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Hoffmann, R. A wiki for the life sciences where authorship matters. Nature Genetics (2008)

Incidence and nature of cytoplasmic hepatitis B antigen in hepatocytes.

Hepatitis B antigen (HB Ag) in the hepatocytic cytoplasm is detected by immunofluorescence after reaction with fluoresceinated antiserum to HB Ag or by electron microscopy as numerous 20- to 30-nm. tubular and circular structures in dilated cisternae of excess endoplasmic reticulum. On light microscopy, these hepatocytes can be recognized because their cytoplasm has a ground-glass appearance and stains with Gomori's aldehyde fuchsin. Aldehyde fuchsin-positive ground-glass hepatocytes were detected in all 14 asymptomatic carriers of HB Ag and in 16 of 60 HB Ag-seropositive patients with chronic hepatitis, but not in HB Ag-seropositive acute viral hepatitis or in various other HB Ag-seronegative liver diseases. These cells are helpful in identifying on light microscopy HB Ag carriers and a portion of patients with HB Ag-positive chronic hepatitis. Nuclear HB Ag did not stain with aldehyde fuchsin. Nucleic acids were not detected in the ground-glass cytoplasm by special stains at the light or electron microscopic level. We suggest that the tubular and circular structures in the hepatocytic cytoplasm are coat material of the hepatitis B virus or virally coded host cell reaction product rather than the complete hepatitis B virus.[1]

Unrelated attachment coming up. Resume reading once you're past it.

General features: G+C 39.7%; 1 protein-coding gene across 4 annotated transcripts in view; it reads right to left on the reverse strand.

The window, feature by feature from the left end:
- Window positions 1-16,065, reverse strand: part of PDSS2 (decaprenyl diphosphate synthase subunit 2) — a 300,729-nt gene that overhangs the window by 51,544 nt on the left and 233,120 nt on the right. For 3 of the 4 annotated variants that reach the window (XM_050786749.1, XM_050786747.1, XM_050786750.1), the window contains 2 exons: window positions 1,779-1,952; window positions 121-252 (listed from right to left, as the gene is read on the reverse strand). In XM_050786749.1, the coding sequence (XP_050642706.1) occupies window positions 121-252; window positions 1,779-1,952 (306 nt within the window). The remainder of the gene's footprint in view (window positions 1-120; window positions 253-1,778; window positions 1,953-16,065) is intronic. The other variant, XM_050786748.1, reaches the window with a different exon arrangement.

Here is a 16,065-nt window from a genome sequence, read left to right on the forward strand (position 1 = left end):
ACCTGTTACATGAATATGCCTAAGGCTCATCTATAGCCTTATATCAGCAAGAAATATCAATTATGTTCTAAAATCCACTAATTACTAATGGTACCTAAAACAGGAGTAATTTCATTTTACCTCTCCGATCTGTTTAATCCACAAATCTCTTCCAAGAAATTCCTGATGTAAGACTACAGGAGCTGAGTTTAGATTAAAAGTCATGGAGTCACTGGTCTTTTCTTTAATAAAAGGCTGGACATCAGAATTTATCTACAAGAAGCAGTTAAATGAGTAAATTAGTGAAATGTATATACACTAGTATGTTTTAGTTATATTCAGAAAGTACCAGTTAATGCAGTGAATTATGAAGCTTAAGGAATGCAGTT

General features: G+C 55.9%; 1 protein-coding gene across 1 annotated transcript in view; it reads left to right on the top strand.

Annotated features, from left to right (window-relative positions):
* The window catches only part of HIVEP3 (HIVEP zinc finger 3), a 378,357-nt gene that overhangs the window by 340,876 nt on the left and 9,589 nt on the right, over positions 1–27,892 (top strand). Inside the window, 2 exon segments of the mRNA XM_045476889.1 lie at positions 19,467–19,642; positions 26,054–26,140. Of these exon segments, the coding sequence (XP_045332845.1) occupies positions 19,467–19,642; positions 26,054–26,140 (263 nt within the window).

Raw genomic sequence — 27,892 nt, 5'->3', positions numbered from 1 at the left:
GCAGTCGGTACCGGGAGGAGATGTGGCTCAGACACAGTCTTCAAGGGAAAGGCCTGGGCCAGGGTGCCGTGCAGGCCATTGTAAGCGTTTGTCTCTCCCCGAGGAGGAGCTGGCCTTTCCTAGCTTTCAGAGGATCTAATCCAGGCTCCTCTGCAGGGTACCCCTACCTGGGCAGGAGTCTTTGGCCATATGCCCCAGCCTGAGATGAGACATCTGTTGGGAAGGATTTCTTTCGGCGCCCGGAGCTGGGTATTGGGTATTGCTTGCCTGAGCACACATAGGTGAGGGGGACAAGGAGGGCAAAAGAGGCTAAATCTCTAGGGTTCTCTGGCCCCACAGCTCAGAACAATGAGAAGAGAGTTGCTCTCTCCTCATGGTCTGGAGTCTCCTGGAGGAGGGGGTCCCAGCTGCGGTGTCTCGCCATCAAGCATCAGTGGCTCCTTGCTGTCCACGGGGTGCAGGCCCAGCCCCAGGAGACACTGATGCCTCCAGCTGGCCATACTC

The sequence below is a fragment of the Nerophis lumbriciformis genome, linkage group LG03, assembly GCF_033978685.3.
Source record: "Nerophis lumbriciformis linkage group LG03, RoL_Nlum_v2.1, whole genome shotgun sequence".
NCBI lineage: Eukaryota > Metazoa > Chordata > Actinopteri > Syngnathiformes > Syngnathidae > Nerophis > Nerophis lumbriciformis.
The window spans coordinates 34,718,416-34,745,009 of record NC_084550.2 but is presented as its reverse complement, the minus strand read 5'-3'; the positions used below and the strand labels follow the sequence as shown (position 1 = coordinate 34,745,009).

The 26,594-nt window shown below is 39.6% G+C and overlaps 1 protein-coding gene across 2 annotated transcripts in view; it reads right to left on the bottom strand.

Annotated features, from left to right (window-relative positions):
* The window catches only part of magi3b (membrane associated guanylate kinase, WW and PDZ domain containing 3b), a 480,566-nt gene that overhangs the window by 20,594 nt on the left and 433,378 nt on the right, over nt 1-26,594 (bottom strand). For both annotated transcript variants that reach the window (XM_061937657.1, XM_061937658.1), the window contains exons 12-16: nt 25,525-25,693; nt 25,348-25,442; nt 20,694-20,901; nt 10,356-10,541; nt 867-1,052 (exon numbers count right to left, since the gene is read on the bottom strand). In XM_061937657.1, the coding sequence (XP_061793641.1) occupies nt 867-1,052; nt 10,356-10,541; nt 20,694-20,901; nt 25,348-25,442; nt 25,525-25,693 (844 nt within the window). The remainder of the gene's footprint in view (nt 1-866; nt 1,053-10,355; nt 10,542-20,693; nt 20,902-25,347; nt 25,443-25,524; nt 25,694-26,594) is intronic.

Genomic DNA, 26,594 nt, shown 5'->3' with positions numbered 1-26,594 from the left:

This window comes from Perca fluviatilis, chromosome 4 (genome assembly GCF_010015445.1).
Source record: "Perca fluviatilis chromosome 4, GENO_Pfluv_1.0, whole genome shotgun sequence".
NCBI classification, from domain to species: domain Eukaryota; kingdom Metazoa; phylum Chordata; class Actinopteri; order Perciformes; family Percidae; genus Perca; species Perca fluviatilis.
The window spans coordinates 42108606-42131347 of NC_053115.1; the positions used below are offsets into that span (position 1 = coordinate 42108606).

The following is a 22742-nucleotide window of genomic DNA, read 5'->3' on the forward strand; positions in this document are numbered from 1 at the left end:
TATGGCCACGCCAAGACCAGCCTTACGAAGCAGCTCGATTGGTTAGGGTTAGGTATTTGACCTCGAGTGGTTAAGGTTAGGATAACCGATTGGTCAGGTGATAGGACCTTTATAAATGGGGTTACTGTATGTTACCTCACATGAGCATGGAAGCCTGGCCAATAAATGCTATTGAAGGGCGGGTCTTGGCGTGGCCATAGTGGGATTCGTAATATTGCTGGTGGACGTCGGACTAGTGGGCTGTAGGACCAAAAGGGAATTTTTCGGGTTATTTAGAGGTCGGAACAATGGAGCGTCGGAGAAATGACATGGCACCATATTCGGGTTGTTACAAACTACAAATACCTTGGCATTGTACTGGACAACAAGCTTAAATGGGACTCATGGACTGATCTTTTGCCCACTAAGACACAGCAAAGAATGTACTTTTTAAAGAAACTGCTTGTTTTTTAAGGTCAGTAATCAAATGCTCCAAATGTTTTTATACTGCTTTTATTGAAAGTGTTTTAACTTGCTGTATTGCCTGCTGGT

1. Incidence and nature of cytoplasmic hepatitis B antigen in hepatocytes. Gerber, M.A., Hadziyannis, S., Vernace, S., Vissoulis, C. Lab. Invest. (1975) [Pubmed]
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